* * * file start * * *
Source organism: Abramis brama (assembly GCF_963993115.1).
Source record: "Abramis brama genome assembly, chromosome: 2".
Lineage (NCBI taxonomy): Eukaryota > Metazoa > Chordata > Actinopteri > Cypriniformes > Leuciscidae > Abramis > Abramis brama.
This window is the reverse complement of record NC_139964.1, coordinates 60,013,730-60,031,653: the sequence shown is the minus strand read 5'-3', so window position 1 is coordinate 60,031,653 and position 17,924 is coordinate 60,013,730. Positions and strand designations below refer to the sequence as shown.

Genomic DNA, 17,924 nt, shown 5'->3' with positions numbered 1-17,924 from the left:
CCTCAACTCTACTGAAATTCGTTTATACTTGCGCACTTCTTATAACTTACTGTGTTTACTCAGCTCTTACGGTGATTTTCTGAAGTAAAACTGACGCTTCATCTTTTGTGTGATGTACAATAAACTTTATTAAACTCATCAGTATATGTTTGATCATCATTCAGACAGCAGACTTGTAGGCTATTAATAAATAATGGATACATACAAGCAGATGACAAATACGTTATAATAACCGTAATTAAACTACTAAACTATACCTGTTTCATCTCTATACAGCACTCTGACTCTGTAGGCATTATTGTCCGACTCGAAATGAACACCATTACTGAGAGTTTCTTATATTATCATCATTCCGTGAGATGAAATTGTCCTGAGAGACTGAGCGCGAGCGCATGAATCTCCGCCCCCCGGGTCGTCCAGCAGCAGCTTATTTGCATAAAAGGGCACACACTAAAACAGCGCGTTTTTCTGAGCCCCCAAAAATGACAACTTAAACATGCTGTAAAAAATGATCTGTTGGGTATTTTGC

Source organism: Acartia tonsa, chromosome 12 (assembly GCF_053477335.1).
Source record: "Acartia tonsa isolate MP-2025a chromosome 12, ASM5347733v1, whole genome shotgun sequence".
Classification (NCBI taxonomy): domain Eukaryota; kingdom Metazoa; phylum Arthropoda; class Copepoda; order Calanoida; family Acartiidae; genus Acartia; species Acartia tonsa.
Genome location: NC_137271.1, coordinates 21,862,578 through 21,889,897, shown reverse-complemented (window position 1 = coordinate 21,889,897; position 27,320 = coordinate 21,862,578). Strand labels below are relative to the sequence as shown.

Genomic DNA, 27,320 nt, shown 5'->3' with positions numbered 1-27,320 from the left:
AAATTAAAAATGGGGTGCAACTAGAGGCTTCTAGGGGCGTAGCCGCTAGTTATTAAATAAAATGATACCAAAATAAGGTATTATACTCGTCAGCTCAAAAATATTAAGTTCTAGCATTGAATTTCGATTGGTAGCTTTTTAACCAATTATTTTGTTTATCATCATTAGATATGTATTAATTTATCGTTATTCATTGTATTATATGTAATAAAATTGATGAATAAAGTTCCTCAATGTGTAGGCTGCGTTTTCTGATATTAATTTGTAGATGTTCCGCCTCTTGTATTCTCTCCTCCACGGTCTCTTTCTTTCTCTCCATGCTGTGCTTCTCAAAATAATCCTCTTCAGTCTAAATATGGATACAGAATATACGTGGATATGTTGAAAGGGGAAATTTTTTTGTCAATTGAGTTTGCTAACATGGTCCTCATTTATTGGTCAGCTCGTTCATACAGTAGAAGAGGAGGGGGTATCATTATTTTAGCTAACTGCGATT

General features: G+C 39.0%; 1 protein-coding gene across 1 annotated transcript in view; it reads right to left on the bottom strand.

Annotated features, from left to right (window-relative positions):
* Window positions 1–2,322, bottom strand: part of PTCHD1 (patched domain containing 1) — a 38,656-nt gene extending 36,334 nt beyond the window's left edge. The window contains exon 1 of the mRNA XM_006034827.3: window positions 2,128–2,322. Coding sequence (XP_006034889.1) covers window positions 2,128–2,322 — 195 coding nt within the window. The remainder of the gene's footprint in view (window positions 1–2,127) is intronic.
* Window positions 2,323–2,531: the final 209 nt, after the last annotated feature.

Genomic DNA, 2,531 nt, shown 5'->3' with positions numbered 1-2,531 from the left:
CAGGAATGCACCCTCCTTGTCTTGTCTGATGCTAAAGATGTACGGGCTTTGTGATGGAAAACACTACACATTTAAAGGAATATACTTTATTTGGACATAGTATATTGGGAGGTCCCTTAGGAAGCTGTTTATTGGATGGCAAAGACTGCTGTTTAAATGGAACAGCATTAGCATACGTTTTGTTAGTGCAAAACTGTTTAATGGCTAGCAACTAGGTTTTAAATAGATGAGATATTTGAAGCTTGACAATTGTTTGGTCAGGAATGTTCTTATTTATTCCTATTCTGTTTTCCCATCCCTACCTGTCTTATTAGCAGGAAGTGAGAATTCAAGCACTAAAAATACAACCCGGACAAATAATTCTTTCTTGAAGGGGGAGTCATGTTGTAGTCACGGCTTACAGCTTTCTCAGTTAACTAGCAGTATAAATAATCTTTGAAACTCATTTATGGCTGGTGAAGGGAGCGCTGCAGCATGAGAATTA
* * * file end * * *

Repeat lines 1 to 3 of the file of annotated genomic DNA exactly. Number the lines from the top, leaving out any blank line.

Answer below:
Source organism: Abramis brama (assembly GCF_963993115.1).
Source record: "Abramis brama genome assembly, chromosome: 2".
Lineage (NCBI taxonomy): Eukaryota > Metazoa > Chordata > Actinopteri > Cypriniformes > Leuciscidae > Abramis > Abramis brama.